Hello! I've been diagnosed with essential tremor by my neurologist. I've been in denial for a couple of years since it began, blaming it on anything I could (age, lack of practice, exhaustion, stress, etc.) It hasn't kept me from playing or teaching, but it is annoying and embarrassing at times. And warming up every day is excruciatingly difficult, as I try to steady my bow hand. Once I'm fully warned up, I am better able to draw a nice, steady bow. My teacher once told me that right hand tremor ended Eugene Ysaye's performing career, so I suspect I'm not alone. Though I have not gone back to my neurologist yet to receive treatment (most likely a beta-blocker like Inderal) for this condition, I'd like to know if any of you who are experiencing essential tremor might share any helpful and encouraging insights. Thank you!
Using a beta blocker for essential tremor helps me. I've gotten it down to a very low dose - as low as 2.5 mg by cutting the pills. I started with Inderal 44 years ago, and now have a Rx for Propranolol.
Alexander, I cannot help you, but you have my sympathy.
Beta blockers work well. I can practice fine with my tremor but performance can make me shake a lot. Propranolol works very well to still the hands but it tends to blunt the fire in one's playing.
Yeah, the "fire" is not something that you can plan out, it's the rush you get from live performance that can't be faked. If I have to remember how I'm supposed to be doing it, I'm not actually doing it.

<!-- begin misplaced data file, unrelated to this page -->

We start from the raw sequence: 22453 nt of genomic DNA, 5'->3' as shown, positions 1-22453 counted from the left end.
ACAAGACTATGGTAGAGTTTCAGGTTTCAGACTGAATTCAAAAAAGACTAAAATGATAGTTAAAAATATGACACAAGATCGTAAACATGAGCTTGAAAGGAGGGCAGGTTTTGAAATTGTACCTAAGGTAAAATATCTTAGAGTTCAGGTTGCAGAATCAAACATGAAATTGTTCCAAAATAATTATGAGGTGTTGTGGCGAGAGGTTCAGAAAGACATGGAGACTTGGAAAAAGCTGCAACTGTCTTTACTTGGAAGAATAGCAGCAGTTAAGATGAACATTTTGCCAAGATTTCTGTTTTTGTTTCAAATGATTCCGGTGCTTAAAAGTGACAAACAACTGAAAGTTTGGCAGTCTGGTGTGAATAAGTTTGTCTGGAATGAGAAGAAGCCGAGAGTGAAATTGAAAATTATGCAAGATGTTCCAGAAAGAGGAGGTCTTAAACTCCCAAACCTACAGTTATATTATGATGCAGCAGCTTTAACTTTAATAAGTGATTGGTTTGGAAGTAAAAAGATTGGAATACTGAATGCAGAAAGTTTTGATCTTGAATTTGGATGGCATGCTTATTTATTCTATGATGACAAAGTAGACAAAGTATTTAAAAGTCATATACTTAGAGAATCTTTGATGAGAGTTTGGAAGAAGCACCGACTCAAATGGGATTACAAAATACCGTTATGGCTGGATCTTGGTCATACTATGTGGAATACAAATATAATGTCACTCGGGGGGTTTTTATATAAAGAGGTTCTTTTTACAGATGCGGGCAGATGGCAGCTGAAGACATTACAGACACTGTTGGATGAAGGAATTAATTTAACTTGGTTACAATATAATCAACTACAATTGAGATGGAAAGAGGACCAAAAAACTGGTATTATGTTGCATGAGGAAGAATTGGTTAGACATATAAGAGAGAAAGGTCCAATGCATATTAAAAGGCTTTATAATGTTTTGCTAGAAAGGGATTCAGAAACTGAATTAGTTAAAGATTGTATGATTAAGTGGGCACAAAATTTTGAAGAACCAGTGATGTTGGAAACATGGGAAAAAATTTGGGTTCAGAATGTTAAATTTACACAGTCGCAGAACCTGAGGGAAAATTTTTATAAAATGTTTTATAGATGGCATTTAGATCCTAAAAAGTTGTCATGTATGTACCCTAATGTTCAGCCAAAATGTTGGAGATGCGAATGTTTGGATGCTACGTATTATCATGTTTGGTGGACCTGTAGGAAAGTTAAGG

I’m so sorry, Alexander. Mine developed fairly early, and I ended up switching careers. Can’t do micro dissections if the hands won’t cooperate.
This may offer some advice
You're getting great advice and sympathy in this discussion thread.
I have one adult student, at the beginner's level, with essential tremor. I don't have any breakthroughs or miracle cures to report. We were able to make very modest improvements by: using the Suzuki/ancient style of bow hold with the thumb completely under the frog. Mark O'Connor also plays that way. 2) Not try to play soft. 3) "Russian" bow hold is working a little better than the F.--B. 4) using a tip-heavy Viola bow (!).
Many thanks to all who replied. I truly appreciate everyone's kindness in sharing your ideas and insights!
Sue - another micro-dissector here, just wondered which field you were in. I did basic neuroscience - and am very lucky that tremor has yet to find me.
In addition all this knowledgeable advice, may I humbly suggest the bowing chapters from Menuhin's Six Lessons. He overcame his increasingly awkward bowing, if not completely, at least to a remarkable degree.
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